Follow these seven simple steps and you will be well on your way to financial security. These seven rules/steps are simple to understand, but take time and effort to implement. There is no short cut that will allow your to skip the seven steps to financial security.
Remember the old line, “30 years ago I was young and broke. Now I’m not young anymore.” If you are perpetually broke, and you don’t want that to be you, this article will help you on your way to a better financial future.
Before you even start down this path, you need to understand why you even want to bother. This will not be magic cure, but a work in progress. You need a goal. A real, tangible, measurable goal.
You can’t measure, “I want to be rich.” But you can certainly measure, “I want to save $2400 over the next 12 months.” Better still, you can then to make it even more measurable, “I want to save $200 a month for the next 12 months.” Now you can easily see each month if you have achieved your goal.
Don’t Sacrifice the Joy
I believe that while it is prudent to plan for retirement, it can’t be at the expense of removing joy from my family until then. I tried to balance saving and spending to get the most life for myself, and my family.
We lived each day well, while planning for the future. Now that I am retired, we have a really good life, and money considerations do not really restrict our lifestyle, but Covid-19 sure has.
Understand that it’s your money. You (includes your family) should be the one to decide how it is going to be spent. Make decisions based on what you want to happen, not just plugging along, accepting whatever happens. If you don’t want to plan your finances, then you are planning for financial failure.
- Pay Yourself First
Plan to use the 20-30-50 rule. Save 20% of your net income. Use 30% for things you want, and the remaining 50% for necessities you absolutely must have. Examples of must have are food, shelter, utilities, health care insurance and life insurance (if you have family responsibilities).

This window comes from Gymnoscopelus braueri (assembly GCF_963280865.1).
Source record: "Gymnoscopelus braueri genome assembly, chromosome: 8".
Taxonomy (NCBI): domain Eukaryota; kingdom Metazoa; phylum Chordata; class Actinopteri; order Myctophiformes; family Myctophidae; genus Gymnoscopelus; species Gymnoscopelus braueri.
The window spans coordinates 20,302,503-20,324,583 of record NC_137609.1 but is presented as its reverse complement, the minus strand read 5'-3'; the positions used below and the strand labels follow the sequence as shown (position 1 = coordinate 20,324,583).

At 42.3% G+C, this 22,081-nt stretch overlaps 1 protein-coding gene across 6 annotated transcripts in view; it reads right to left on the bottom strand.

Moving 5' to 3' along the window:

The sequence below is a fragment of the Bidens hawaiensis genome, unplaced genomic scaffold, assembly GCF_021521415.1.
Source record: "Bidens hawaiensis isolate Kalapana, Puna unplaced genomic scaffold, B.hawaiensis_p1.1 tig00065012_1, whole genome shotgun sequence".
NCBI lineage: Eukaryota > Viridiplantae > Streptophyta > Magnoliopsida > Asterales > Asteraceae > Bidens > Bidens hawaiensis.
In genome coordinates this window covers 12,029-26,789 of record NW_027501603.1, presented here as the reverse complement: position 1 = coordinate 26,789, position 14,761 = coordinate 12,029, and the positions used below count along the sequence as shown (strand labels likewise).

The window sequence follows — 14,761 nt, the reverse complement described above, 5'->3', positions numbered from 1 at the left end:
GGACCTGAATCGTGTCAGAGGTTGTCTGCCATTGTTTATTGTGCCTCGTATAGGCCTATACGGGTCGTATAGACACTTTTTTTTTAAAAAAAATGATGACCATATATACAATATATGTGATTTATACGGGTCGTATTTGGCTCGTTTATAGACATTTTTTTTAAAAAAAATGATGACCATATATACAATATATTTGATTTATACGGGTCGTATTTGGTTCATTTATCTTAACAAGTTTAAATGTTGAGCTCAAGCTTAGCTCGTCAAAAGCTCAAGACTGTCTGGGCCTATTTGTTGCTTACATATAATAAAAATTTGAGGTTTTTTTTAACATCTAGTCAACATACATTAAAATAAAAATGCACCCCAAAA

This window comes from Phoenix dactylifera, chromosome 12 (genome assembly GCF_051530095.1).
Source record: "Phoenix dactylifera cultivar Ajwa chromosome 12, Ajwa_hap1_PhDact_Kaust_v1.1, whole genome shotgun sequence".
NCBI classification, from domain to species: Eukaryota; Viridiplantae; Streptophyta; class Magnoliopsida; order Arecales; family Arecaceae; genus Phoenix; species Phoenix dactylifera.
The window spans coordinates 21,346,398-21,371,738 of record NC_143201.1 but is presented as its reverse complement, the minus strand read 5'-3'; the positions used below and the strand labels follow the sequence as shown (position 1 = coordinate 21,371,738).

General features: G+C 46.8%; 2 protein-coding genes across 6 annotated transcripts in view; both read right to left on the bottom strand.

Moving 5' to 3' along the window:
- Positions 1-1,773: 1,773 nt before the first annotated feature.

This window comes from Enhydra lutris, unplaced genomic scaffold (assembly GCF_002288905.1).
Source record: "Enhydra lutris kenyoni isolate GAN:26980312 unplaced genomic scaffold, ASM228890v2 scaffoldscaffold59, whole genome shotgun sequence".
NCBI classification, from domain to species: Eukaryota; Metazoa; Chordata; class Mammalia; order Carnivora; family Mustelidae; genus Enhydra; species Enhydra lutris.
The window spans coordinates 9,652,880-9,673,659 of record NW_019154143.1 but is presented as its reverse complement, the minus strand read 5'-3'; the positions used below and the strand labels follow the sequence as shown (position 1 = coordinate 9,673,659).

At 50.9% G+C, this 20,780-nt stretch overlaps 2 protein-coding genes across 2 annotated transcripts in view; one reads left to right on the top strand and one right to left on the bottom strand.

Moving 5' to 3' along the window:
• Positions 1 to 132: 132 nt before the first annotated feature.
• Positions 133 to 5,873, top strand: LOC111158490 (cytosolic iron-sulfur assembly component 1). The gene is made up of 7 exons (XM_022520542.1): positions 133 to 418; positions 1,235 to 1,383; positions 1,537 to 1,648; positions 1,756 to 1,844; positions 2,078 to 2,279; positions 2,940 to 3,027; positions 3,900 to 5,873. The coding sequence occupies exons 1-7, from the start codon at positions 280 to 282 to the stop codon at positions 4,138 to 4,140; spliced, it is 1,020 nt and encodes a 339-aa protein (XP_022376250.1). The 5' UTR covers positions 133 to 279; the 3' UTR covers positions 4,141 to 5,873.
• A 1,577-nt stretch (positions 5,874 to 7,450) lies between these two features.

Don’t feel badly if your immediate goal is simply to work out a plan to confine your spending to the income you have. Don’t worry if you can’t manage the 20-30-50 rule right away.
My Early Experience
During the first few years of marriage, we were forced to live by the 0-0-100 rule as we could barely cover the essentials from our income. Once we had the basics covered, we trimmed carefully and for the next number of years we lived by the 10-0-90 rule. This will work for a while, depending on your personality, but for us it was not sustainable in the long run. By about our fifth year of marriage, we had it down to a 10-20-70 rule.
It paid off in the long run. Just to be clear, at the time, my employer deducted about 6% of my gross wages for a pension plan. So in reality, I guess we lived by the 6-0-94 rule and moved up from there. During the pandemic, we are living by a 45-5-50 rule as we have little access to discretionary spending.
Just a little aside, I know a couple who decided that they would do whatever it took to be able to retire comfortably in 20 years. They lived an austere 60-0-40 existence. A little to harsh for me. But it worked for them. They were off and retired while I had another 20+ years of employment to put in before I could even consider retiring.